EDOUARD CORTÈS PAINTINGS FOR SALE & BIOGRAPHY
Edouard Léon Cortès, the son of the painter Antonio Cortès, was sent to the front during World War I to sketch enemy positions. In civilian life, his base was in Lagny in the former studio of Cavallo-Peduzzi, although he travelled extensively in France, notably in Normandy, Brittany, the Champagne region and Savoy, painting as he went.
Edouard Cortès exhibited in Paris at the Salon des Artistes Français (of which he became a member in 1907), the Salon de la Société Nationale des Beaux-Arts, the Autumn and Winter Salons, and the Salon des Artistes Indépendants. As a lifelong resident of Lagny, he also set up and presided over the Groupe de Lagny. Cortès was the recipient of numerous awards and distinctions, including nomination in 1929 to the rank of Officier de l'Académie des Beaux-Arts, the award of the Croix d'Honneur as a Chevalier de l'Education Sociale (1931), and elevation to the rank of Chevalier of the Order des Arts et des Lettres.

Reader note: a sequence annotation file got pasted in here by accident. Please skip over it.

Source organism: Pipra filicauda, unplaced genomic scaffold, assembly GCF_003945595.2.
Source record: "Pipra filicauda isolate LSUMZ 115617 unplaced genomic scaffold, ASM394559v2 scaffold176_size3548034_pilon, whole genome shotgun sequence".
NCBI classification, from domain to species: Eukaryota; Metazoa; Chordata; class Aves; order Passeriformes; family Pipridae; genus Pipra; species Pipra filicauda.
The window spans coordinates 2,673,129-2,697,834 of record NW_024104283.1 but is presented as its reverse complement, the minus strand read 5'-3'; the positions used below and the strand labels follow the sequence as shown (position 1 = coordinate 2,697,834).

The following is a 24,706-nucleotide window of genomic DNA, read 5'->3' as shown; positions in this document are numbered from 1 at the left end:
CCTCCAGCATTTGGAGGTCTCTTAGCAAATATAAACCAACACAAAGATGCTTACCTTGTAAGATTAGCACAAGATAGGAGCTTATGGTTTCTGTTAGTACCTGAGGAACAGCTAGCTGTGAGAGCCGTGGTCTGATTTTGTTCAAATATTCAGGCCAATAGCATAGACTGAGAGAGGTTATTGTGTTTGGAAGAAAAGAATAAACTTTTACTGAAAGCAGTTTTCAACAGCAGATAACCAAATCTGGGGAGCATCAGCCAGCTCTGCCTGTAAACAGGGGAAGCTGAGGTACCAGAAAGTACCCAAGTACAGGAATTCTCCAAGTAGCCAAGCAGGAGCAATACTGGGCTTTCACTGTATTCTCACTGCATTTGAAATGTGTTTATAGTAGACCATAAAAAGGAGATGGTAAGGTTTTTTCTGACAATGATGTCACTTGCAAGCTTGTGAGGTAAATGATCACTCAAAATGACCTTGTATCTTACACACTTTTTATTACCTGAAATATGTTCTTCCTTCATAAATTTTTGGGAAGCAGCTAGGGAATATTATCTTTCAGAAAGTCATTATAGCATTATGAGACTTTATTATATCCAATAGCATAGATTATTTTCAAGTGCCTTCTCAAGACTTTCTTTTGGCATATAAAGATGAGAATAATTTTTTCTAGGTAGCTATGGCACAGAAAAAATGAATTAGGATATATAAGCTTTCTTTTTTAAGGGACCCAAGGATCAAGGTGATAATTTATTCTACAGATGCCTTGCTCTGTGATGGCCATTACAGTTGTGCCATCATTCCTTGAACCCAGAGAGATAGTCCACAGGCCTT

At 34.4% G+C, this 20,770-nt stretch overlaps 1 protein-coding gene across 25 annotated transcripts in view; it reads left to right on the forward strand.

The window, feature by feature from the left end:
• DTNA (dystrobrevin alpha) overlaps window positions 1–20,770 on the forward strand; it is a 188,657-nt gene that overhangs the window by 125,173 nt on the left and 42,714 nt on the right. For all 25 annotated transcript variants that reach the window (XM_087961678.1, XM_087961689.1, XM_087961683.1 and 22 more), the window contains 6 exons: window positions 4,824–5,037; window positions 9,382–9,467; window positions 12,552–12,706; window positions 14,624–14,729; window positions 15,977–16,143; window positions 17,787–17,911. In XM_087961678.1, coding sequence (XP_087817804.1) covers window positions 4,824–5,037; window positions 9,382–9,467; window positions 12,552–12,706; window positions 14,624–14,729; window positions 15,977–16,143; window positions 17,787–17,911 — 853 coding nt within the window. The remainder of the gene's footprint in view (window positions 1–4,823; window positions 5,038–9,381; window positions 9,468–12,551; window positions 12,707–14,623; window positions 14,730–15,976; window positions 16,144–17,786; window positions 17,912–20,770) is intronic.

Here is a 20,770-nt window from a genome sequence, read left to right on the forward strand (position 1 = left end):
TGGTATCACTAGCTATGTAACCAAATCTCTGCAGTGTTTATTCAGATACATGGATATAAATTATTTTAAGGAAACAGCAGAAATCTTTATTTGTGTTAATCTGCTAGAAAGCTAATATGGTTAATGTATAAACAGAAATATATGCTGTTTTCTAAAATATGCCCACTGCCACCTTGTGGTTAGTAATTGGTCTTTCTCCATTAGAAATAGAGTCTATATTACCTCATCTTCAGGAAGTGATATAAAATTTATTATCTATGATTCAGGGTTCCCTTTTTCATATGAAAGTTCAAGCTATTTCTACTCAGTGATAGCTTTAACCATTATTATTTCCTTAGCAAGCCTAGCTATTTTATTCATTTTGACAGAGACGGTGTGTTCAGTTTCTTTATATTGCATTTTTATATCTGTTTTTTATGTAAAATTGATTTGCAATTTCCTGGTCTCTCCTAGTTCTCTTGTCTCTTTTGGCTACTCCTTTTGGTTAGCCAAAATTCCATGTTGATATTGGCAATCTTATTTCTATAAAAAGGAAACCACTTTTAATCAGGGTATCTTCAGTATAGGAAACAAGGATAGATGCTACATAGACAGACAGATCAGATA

Little is known about Cortès private life and there may even be some grounds for suspicion that paintings attributed to him could be the work of André and/or Antonio Cortès. When Edouard Cortès' paintings first went on sale in 1919-1921 (and even much later, on 25 September 1968 in Nice), they included Breton interiors and, above all, landscapes with figures and animals (often in pairs or pendants) that are distinctly at odds with the bulk of his output and, moreover, are decidedly more like the work of André Cortès. It is also a fact that, on the evidence of public auctions between 1903 and 1908 and, above all, after 1924, the vast majority of paintings by Edouard Léon Cortès are cityscapes of Paris (a subject that would appear as inexhaustible as it is commercially viable). What can be said with some degree of certainty, however, is that Edouard Cortès was an accomplished heir of Impressionism, notably in terms of his ability to render the effects of changing light and the passage of the seasons.
(Benezit, Dictionary of Artists, Gründ, 2006)